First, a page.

Participative or self-management is one of (if not the) most significant innovation since scientific management (Taylorism). As true innovators, these companies are now followed by a bunch of early adopters, of which many SMEs and certain larger entities such as Michelin, Décathlon and government agencies. Many companies begin a fundamental, transforming journey, which deeply affects their culture. One may expect that it will also be long, with ups and downs (anything but linear), successes and failures.
A journey towards participative management is a profound change, personally and organizationally.
The classical hierarchies adopt the paradigm “predict, command & control”. Decisions are made following the chain of command so that employees work in the most coordinated, structured and sometimes normalized way possible. One of the paradoxes of this system is people are hired based on their professional capabilities and drive, but they are mostly told what and how to do, which can be infantilizing. Decisions are taken by few people at the top who cannot grasp the whole complexity and reality of the field. Hierarchical layers stifle initiatives and affect employees’ morale.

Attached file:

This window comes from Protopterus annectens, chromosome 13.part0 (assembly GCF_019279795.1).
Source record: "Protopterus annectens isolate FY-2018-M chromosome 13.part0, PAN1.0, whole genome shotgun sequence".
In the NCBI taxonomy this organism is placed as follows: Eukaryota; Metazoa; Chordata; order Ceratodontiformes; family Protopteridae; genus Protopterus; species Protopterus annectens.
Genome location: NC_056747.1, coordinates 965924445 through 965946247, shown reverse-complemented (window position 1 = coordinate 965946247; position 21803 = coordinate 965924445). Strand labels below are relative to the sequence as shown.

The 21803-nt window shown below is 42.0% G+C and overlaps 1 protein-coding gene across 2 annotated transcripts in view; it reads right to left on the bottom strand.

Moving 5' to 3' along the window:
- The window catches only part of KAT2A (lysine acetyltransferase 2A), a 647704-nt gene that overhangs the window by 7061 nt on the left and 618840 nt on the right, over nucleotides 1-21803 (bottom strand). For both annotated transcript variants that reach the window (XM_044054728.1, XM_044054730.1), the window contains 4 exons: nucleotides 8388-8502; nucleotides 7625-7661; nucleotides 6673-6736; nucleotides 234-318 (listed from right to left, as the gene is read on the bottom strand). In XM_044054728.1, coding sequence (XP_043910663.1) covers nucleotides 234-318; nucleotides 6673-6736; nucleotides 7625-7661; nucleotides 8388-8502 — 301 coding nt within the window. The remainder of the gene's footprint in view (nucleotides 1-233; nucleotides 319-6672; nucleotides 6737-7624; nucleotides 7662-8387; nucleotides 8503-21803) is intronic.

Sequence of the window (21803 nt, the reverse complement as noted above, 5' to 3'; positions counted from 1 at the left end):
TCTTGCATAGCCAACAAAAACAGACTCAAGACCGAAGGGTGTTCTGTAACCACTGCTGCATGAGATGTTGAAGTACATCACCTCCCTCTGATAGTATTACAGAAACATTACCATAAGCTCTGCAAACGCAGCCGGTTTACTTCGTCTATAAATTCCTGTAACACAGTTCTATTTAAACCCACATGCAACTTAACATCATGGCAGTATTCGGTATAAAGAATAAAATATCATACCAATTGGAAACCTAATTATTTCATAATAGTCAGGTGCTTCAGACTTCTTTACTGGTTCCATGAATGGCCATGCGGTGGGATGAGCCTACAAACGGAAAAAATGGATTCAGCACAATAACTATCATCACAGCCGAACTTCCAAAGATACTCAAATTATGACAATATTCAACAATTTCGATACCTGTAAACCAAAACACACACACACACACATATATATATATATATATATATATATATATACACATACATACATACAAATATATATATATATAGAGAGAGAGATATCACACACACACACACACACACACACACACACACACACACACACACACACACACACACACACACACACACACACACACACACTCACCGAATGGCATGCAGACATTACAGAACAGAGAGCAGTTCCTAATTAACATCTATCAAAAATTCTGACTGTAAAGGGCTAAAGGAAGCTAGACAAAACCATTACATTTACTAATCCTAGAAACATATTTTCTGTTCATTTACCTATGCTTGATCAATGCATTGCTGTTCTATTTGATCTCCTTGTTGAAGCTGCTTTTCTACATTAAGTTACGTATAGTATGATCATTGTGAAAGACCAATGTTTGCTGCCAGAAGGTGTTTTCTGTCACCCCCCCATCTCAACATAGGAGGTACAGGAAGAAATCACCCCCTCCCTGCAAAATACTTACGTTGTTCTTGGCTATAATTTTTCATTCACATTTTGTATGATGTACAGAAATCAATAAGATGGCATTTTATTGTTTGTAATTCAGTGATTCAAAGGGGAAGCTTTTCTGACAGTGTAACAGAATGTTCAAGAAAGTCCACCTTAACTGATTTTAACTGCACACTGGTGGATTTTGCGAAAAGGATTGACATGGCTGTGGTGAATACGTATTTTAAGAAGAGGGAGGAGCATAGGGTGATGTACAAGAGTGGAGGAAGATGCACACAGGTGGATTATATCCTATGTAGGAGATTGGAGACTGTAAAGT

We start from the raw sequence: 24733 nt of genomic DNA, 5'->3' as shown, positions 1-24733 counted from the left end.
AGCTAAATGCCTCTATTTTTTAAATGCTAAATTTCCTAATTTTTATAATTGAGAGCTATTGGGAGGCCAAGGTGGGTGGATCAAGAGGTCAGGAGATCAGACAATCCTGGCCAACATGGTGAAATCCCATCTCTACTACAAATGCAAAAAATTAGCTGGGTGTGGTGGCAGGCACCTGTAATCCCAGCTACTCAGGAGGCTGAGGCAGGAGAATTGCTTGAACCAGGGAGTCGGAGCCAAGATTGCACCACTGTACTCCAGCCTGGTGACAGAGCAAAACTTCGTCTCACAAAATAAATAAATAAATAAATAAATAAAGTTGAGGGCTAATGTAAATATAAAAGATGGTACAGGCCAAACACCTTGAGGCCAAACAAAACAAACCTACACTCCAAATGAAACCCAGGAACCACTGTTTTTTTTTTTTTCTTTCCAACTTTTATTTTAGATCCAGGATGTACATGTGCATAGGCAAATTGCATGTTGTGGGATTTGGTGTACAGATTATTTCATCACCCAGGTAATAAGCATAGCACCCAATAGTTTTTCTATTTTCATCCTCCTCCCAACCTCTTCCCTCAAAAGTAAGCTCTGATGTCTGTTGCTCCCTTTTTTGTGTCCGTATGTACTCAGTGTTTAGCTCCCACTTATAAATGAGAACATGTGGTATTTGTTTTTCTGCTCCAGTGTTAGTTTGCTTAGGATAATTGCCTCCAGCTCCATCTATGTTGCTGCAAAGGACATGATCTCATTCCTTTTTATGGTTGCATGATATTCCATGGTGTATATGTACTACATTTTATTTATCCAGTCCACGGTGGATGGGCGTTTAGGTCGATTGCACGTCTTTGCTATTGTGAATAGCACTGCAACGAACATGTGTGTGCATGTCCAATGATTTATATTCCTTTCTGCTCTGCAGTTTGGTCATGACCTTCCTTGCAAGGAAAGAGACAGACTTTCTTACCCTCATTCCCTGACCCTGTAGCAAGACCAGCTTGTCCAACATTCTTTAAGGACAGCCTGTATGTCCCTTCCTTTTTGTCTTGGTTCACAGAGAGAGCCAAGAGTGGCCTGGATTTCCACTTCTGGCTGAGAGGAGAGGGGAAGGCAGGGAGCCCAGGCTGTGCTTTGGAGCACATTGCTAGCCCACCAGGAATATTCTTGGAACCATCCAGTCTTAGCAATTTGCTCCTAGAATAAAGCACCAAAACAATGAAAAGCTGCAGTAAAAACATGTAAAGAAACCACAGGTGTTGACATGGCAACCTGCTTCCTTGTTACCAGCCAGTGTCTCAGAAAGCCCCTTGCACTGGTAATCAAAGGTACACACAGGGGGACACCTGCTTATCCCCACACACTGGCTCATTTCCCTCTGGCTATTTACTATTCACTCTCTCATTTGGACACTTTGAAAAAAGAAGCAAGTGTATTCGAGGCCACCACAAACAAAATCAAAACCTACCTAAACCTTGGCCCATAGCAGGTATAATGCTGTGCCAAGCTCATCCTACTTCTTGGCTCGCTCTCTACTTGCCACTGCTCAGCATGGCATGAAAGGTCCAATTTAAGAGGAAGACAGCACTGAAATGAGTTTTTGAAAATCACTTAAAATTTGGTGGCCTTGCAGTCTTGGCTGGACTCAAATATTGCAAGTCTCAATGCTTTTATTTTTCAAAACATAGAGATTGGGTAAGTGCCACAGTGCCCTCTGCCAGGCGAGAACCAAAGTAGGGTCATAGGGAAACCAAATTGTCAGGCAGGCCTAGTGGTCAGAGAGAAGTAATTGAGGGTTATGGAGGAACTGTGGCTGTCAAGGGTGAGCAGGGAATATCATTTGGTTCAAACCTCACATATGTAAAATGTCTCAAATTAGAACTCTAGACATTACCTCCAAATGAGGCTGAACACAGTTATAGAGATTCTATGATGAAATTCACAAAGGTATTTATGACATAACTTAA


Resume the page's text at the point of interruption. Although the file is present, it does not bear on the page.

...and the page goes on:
Self-management relies on the paradigm “sense, coach & empower”. The system is based on trusting that people are well intentioned and have the potential to succeed in their role. Therefore, they are expected to take initiatives and make decisions, as long as they are aligned with the overall purpose and well-coordinated with affected colleagues/teams. This happens an organic and transparent way, often through consultation. Of course, they assume responsibility of what they undertake. This can sometimes be tough, as at Gore where all employees’ contributions are ranked yearly by their team. Performers at the top are recognized and those at the bottom are supported by their personal mentor.
If you are interested to learn more about these new organizational models, I recommend two books: “Reinventing Organizations” by Laloux in 2014 and “Freedom Inc.” by Getz and Carney in 2009.